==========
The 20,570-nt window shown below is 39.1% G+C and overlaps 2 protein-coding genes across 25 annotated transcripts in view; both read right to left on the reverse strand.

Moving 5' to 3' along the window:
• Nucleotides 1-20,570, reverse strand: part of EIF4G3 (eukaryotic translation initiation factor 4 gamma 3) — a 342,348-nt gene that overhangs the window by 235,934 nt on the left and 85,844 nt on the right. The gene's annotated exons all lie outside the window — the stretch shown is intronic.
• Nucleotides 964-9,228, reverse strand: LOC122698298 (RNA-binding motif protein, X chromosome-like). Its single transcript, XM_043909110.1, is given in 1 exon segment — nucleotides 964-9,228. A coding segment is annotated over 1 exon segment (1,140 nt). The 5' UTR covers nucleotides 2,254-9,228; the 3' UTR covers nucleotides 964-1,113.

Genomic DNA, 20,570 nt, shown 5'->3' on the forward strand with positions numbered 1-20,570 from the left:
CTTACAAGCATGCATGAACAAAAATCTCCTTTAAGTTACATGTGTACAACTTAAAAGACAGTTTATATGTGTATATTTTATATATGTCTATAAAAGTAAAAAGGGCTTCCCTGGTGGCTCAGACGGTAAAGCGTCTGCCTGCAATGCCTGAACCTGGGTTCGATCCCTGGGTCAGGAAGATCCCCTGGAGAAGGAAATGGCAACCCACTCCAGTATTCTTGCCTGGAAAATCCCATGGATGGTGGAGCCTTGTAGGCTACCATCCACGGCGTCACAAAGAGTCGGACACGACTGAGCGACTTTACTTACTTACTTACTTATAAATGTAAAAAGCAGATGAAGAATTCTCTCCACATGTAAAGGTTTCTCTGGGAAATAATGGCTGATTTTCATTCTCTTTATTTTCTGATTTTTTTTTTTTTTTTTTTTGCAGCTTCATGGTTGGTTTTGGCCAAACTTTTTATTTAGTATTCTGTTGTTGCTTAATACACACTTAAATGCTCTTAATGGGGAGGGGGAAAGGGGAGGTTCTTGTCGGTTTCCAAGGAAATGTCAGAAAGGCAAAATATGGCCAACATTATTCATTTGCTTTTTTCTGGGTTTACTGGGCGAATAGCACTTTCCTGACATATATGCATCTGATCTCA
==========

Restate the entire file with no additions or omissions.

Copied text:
The 20,570-nt window shown below is 39.1% G+C and overlaps 2 protein-coding genes across 25 annotated transcripts in view; both read right to left on the reverse strand.

Moving 5' to 3' along the window:
• Nucleotides 1-20,570, reverse strand: part of EIF4G3 (eukaryotic translation initiation factor 4 gamma 3) — a 342,348-nt gene that overhangs the window by 235,934 nt on the left and 85,844 nt on the right. The gene's annotated exons all lie outside the window — the stretch shown is intronic.
• Nucleotides 964-9,228, reverse strand: LOC122698298 (RNA-binding motif protein, X chromosome-like). Its single transcript, XM_043909110.1, is given in 1 exon segment — nucleotides 964-9,228. A coding segment is annotated over 1 exon segment (1,140 nt). The 5' UTR covers nucleotides 2,254-9,228; the 3' UTR covers nucleotides 964-1,113.

Genomic DNA, 20,570 nt, shown 5'->3' on the forward strand with positions numbered 1-20,570 from the left:
CTTACAAGCATGCATGAACAAAAATCTCCTTTAAGTTACATGTGTACAACTTAAAAGACAGTTTATATGTGTATATTTTATATATGTCTATAAAAGTAAAAAGGGCTTCCCTGGTGGCTCAGACGGTAAAGCGTCTGCCTGCAATGCCTGAACCTGGGTTCGATCCCTGGGTCAGGAAGATCCCCTGGAGAAGGAAATGGCAACCCACTCCAGTATTCTTGCCTGGAAAATCCCATGGATGGTGGAGCCTTGTAGGCTACCATCCACGGCGTCACAAAGAGTCGGACACGACTGAGCGACTTTACTTACTTACTTACTTATAAATGTAAAAAGCAGATGAAGAATTCTCTCCACATGTAAAGGTTTCTCTGGGAAATAATGGCTGATTTTCATTCTCTTTATTTTCTGATTTTTTTTTTTTTTTTTTTTGCAGCTTCATGGTTGGTTTTGGCCAAACTTTTTATTTAGTATTCTGTTGTTGCTTAATACACACTTAAATGCTCTTAATGGGGAGGGGGAAAGGGGAGGTTCTTGTCGGTTTCCAAGGAAATGTCAGAAAGGCAAAATATGGCCAACATTATTCATTTGCTTTTTTCTGGGTTTACTGGGCGAATAGCACTTTCCTGACATATATGCATCTGATCTCA